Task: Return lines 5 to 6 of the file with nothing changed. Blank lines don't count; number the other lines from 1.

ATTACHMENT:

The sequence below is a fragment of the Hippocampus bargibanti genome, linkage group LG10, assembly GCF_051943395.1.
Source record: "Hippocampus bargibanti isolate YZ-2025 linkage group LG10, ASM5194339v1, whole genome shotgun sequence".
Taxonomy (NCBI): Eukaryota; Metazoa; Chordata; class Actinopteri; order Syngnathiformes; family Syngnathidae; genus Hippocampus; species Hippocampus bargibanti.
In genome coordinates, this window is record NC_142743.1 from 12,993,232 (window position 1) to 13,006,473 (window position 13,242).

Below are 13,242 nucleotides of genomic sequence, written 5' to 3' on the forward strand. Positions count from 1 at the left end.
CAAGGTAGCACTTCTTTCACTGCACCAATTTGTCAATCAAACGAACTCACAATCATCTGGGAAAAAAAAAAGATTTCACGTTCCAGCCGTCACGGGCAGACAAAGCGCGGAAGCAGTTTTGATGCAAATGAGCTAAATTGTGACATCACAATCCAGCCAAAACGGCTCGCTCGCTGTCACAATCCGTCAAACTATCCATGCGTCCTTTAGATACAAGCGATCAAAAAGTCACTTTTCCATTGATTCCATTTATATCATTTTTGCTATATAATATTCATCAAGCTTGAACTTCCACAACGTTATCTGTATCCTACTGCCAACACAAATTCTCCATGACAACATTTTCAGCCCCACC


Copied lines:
Below are 13,242 nucleotides of genomic sequence, written 5' to 3' on the forward strand. Positions count from 1 at the left end.
CAAGGTAGCACTTCTTTCACTGCACCAATTTGTCAATCAAACGAACTCACAATCATCTGGGAAAAAAAAAAGATTTCACGTTCCAGCCGTCACGGGCAGACAAAGCGCGGAAGCAGTTTTGATGCAAATGAGCTAAATTGTGACATCACAATCCAGCCAAAACGGCTCGCTCGCTGTCACAATCCGTCAAACTATCCATGCGTCCTTTAGATACAAGCGATCAAAAAGTCACTTTTCCATTGATTCCATTTATATCATTTTTGCTATATAATATTCATCAAGCTTGAACTTCCACAACGTTATCTGTATCCTACTGCCAACACAAATTCTCCATGACAACATTTTCAGCCCCACC